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Wavelength discrimination in the hummingbird hawkmoth Macroglossum stellatarum.

Telles, Francismeire J; Kelber, Almut LU and Rodríguez-Gironés, Miguel A (2016) In Journal of Experimental Biology 219(4). p.553-560
Abstract
Despite the strong relationship between insect vision and the spectral properties of flowers, the visual system has been studied in detail only in few insect pollinator species. For instance, wavelength discrimination thresholds have been determined in two species only: the honeybee (Apis mellifera) and the butterfly Papilio xuthus. Here, we present the wavelength discrimination thresholds (Δλ) for the hawkmoth Macroglossum stellatarum. We compare the data with those found for the honeybee, the butterfly P. xuthus and the predictions of a colour discrimination model. After training moths to feed from a rewarded disk illuminated with a monochromatic light, we tested them in a dual choice situation, in which they had to choose between the... (More)
Despite the strong relationship between insect vision and the spectral properties of flowers, the visual system has been studied in detail only in few insect pollinator species. For instance, wavelength discrimination thresholds have been determined in two species only: the honeybee (Apis mellifera) and the butterfly Papilio xuthus. Here, we present the wavelength discrimination thresholds (Δλ) for the hawkmoth Macroglossum stellatarum. We compare the data with those found for the honeybee, the butterfly P. xuthus and the predictions of a colour discrimination model. After training moths to feed from a rewarded disk illuminated with a monochromatic light, we tested them in a dual choice situation, in which they had to choose between the light of the training wavelength and a novel unrewarded wavelength. To characterise the Δλ function, we decreased the difference between wavelengths in subsequent tests. We also varied the light intensity to test its effect on the discrimination capacity. In agreement with the predictions of the model, we found two expected minima of discrimination where photoreceptor sensitivities overlap, as well as a minor third unpredicted minimum around the peak of the blue photoreceptor. M. stellatarum is capable to discriminate lights with a wavelength difference of 1 to 2 nm. These discrimination minima are similar to those found for the tetrachromatic P. xuthus, and are better than those of the honeybee. The moth is also capable to use achromatic information to discriminate between lights of long wavelengths. (Less)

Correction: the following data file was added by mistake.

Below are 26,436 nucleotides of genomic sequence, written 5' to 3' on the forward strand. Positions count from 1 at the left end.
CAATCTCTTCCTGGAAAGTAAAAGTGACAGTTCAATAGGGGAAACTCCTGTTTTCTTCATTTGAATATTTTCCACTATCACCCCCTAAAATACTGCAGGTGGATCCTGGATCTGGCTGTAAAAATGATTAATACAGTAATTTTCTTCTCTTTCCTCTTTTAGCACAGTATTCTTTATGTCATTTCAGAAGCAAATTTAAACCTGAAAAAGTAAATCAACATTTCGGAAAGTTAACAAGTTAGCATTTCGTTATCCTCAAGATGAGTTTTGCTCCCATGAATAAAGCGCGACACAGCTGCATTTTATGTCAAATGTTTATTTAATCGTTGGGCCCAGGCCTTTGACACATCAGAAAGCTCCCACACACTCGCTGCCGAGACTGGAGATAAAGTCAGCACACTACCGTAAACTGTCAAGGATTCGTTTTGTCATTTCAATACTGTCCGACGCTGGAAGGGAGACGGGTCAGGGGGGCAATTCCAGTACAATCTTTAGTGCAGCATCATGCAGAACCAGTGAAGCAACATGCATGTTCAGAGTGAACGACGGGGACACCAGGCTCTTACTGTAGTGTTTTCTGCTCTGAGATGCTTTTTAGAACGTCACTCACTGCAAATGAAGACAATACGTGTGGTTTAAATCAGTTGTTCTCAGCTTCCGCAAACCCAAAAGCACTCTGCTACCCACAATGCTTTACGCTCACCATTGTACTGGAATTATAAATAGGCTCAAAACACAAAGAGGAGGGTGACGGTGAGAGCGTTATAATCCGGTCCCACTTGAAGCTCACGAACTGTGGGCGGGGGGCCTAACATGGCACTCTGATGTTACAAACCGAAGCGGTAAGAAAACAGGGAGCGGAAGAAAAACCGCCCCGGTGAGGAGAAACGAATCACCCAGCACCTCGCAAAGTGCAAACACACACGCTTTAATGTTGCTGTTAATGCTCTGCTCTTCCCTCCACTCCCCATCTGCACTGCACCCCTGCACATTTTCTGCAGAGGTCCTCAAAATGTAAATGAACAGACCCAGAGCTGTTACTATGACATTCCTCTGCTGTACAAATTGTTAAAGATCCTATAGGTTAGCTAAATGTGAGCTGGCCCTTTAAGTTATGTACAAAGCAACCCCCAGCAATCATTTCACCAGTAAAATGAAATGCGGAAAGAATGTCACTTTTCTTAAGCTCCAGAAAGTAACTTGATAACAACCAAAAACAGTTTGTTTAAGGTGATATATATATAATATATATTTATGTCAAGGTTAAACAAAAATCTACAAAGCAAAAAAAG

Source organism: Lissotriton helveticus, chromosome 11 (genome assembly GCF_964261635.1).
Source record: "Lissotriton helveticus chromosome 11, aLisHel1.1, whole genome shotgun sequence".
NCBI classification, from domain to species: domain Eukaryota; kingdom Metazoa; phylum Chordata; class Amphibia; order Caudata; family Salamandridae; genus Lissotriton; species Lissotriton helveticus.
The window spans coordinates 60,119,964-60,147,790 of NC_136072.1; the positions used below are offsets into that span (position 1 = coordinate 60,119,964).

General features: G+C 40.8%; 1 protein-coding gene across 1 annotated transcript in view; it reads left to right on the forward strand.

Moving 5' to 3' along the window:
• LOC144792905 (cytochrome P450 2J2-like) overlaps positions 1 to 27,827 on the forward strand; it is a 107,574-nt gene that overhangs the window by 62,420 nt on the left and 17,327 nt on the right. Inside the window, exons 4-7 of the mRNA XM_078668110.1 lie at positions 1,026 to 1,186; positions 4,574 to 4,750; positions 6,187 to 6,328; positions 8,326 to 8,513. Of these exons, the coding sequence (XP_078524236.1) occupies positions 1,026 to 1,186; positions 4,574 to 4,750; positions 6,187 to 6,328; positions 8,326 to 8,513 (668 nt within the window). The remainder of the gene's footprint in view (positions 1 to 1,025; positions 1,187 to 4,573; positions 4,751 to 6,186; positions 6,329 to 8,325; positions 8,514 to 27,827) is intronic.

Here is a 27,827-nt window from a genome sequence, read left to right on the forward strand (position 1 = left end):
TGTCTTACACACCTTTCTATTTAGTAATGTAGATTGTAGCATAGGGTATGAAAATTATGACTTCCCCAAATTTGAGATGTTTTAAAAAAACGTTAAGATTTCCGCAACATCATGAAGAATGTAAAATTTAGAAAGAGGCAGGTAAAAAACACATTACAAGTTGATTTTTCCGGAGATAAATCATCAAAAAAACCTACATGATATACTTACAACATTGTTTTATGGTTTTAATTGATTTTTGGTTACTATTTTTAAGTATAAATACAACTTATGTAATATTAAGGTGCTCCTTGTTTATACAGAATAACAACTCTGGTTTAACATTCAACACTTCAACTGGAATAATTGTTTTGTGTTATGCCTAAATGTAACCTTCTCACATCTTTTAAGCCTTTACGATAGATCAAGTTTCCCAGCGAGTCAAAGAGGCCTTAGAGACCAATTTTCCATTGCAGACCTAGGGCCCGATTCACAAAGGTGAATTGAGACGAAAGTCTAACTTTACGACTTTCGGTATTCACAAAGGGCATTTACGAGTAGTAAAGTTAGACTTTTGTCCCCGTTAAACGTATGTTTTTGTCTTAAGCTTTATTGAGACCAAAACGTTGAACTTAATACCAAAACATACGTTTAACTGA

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author
organization
publishing date
type
Contribution to journal
publication status
published
subject
in
Journal of Experimental Biology
volume
219
issue
4
pages
553 - 560
publisher
The Company of Biologists Ltd
external identifiers
  • pmid:26747900
  • wos:000370238000016
  • scopus:84962512991
ISSN
1477-9145
DOI
10.1242/jeb.130484
language
English
LU publication?
yes
id
ef621109-a951-4980-bd15-af1ed93660e7 (old id 8592538)
date added to LUP
2016-02-17 09:35:55
date last changed
2017-10-01 03:23:50
@article{ef621109-a951-4980-bd15-af1ed93660e7,
  abstract     = {Despite the strong relationship between insect vision and the spectral properties of flowers, the visual system has been studied in detail only in few insect pollinator species. For instance, wavelength discrimination thresholds have been determined in two species only: the honeybee (Apis mellifera) and the butterfly Papilio xuthus. Here, we present the wavelength discrimination thresholds (Δλ) for the hawkmoth Macroglossum stellatarum. We compare the data with those found for the honeybee, the butterfly P. xuthus and the predictions of a colour discrimination model. After training moths to feed from a rewarded disk illuminated with a monochromatic light, we tested them in a dual choice situation, in which they had to choose between the light of the training wavelength and a novel unrewarded wavelength. To characterise the Δλ function, we decreased the difference between wavelengths in subsequent tests. We also varied the light intensity to test its effect on the discrimination capacity. In agreement with the predictions of the model, we found two expected minima of discrimination where photoreceptor sensitivities overlap, as well as a minor third unpredicted minimum around the peak of the blue photoreceptor. M. stellatarum is capable to discriminate lights with a wavelength difference of 1 to 2 nm. These discrimination minima are similar to those found for the tetrachromatic P. xuthus, and are better than those of the honeybee. The moth is also capable to use achromatic information to discriminate between lights of long wavelengths.},
  author       = {Telles, Francismeire J and Kelber, Almut and Rodríguez-Gironés, Miguel A},
  issn         = {1477-9145},
  language     = {eng},
  month        = {01},
  number       = {4},
  pages        = {553--560},
  publisher    = {The Company of Biologists Ltd},
  series       = {Journal of Experimental Biology},
  title        = {Wavelength discrimination in the hummingbird hawkmoth Macroglossum stellatarum.},
  url          = {http://dx.doi.org/10.1242/jeb.130484},
  volume       = {219},
  year         = {2016},
}